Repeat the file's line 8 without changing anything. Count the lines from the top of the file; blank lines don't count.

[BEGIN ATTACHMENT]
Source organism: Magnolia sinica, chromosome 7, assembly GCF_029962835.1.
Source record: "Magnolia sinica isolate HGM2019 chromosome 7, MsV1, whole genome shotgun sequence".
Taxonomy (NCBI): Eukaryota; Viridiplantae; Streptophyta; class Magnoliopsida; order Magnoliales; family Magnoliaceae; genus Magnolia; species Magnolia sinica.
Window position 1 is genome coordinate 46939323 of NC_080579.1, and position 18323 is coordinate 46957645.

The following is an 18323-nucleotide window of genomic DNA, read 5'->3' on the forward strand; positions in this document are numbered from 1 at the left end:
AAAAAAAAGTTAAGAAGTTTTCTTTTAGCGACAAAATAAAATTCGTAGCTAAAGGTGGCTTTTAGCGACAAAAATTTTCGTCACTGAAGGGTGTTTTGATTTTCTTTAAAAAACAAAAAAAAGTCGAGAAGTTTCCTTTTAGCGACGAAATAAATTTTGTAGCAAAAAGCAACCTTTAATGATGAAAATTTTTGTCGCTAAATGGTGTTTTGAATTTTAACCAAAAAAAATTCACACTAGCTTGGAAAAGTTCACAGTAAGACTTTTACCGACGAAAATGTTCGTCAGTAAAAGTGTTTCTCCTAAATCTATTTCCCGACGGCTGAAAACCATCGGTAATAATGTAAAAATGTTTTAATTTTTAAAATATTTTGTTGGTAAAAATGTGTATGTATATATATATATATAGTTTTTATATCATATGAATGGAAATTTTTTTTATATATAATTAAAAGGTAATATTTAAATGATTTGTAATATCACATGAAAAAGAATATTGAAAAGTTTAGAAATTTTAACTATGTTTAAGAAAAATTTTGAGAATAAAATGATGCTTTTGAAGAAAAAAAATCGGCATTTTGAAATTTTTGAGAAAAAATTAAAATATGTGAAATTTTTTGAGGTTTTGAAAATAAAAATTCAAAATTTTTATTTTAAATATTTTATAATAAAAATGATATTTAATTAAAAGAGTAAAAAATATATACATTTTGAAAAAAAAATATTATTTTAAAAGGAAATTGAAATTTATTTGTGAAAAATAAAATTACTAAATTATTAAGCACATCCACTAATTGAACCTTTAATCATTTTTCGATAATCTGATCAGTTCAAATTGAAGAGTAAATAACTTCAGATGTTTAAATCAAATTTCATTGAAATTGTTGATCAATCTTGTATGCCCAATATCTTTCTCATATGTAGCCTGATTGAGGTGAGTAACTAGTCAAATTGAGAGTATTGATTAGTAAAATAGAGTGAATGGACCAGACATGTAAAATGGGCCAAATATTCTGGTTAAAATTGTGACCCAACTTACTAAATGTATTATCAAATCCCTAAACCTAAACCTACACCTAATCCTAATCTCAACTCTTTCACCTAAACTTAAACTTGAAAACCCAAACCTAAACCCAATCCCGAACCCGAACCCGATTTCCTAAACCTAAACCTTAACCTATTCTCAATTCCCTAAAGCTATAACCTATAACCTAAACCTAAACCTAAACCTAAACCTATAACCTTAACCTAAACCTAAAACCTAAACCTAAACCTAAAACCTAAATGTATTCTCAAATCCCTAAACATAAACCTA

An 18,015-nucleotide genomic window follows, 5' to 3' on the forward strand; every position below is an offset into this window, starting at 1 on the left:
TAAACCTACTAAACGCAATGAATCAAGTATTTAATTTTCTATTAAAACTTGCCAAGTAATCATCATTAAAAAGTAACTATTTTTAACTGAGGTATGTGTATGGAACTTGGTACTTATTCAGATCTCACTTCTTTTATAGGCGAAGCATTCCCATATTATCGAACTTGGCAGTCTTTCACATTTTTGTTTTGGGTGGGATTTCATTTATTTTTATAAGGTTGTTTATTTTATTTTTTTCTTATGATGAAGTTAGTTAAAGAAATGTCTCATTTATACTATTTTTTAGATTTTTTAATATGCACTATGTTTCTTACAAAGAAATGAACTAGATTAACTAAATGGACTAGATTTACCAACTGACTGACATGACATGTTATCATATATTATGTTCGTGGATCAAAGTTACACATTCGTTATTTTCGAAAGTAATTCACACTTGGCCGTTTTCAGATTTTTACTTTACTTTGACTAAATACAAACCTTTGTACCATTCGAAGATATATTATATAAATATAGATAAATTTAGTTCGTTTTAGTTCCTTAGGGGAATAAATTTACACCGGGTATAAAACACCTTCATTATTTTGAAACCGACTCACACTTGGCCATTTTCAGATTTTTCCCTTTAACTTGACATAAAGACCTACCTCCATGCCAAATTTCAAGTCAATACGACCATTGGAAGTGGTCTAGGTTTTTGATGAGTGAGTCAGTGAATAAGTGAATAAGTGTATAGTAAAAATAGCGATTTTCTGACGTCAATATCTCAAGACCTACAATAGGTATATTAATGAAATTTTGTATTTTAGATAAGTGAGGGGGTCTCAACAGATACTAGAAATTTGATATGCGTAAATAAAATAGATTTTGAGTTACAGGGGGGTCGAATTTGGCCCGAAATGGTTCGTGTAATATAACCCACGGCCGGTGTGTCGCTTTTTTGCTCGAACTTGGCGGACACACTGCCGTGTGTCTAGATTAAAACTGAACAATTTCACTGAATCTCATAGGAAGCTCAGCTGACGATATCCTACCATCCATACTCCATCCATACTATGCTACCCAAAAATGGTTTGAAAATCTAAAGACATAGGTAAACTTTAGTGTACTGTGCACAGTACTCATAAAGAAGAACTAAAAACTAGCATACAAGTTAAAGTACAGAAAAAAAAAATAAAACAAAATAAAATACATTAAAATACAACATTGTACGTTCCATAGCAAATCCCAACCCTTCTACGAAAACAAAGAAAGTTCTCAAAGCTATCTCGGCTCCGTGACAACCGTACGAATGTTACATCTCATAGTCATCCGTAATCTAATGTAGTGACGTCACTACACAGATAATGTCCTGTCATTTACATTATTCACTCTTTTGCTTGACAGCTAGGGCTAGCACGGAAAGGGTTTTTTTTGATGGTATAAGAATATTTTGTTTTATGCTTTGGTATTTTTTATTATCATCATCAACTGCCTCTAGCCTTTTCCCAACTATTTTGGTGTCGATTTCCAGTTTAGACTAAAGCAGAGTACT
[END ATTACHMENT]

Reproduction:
TAAACCTACTAAACGCAATGAATCAAGTATTTAATTTTCTATTAAAACTTGCCAAGTAATCATCATTAAAAAGTAACTATTTTTAACTGAGGTATGTGTATGGAACTTGGTACTTATTCAGATCTCACTTCTTTTATAGGCGAAGCATTCCCATATTATCGAACTTGGCAGTCTTTCACATTTTTGTTTTGGGTGGGATTTCATTTATTTTTATAAGGTTGTTTATTTTATTTTTTTCTTATGATGAAGTTAGTTAAAGAAATGTCTCATTTATACTATTTTTTAGATTTTTTAATATGCACTATGTTTCTTACAAAGAAATGAACTAGATTAACTAAATGGACTAGATTTACCAACTGACTGACATGACATGTTATCATATATTATGTTCGTGGATCAAAGTTACACATTCGTTATTTTCGAAAGTAATTCACACTTGGCCGTTTTCAGATTTTTACTTTACTTTGACTAAATACAAACCTTTGTACCATTCGAAGATATATTATATAAATATAGATAAATTTAGTTCGTTTTAGTTCCTTAGGGGAATAAATTTACACCGGGTATAAAACACCTTCATTATTTTGAAACCGACTCACACTTGGCCATTTTCAGATTTTTCCCTTTAACTTGACATAAAGACCTACCTCCATGCCAAATTTCAAGTCAATACGACCATTGGAAGTGGTCTAGGTTTTTGATGAGTGAGTCAGTGAATAAGTGAATAAGTGTATAGTAAAAATAGCGATTTTCTGACGTCAATATCTCAAGACCTACAATAGGTATATTAATGAAATTTTGTATTTTAGATAAGTGAGGGGGTCTCAACAGATACTAGAAATTTGATATGCGTAAATAAAATAGATTTTGAGTTACAGGGGGGTCGAATTTGGCCCGAAATGGTTCGTGTAATATAACCCACGGCCGGTGTGTCGCTTTTTTGCTCGAACTTGGCGGACACACTGCCGTGTGTCTAGATTAAAACTGAACAATTTCACTGAATCTCATAGGAAGCTCAGCTGACGATATCCTACCATCCATACTCCATCCATACTATGCTACCCAAAAATGGTTTGAAAATCTAAAGACATAGGTAAACTTTAGTGTACTGTGCACAGTACTCATAAAGAAGAACTAAAAACTAGCATACAAGTTAAAGTACAGAAAAAAAAAATAAAACAAAATAAAATACATTAAAATACAACATTGTACGTTCCATAGCAAATCCCAACCCTTCTACGAAAACAAAGAAAGTTCTCAAAGCTATCTCGGCTCCGTGACAACCGTACGAATGTTACATCTCATAGTCATCCGTAATCTAATGTAGTGACGTCACTACACAGATAATGTCCTGTCATTTACATTATTCACTCTTTTGCTTGACAGCTAGGGCTAGCACGGAAAGGGTTTTTTTTGATGGTATAAGAATATTTTGTTTTATGCTTTGGTATTTTTTATTATCATCATCAACTGCCTCTAGCCTTTTCCCAACTATTTTGGTGTCGATTTCCAGTTTAGACTAAAGCAGAGTACT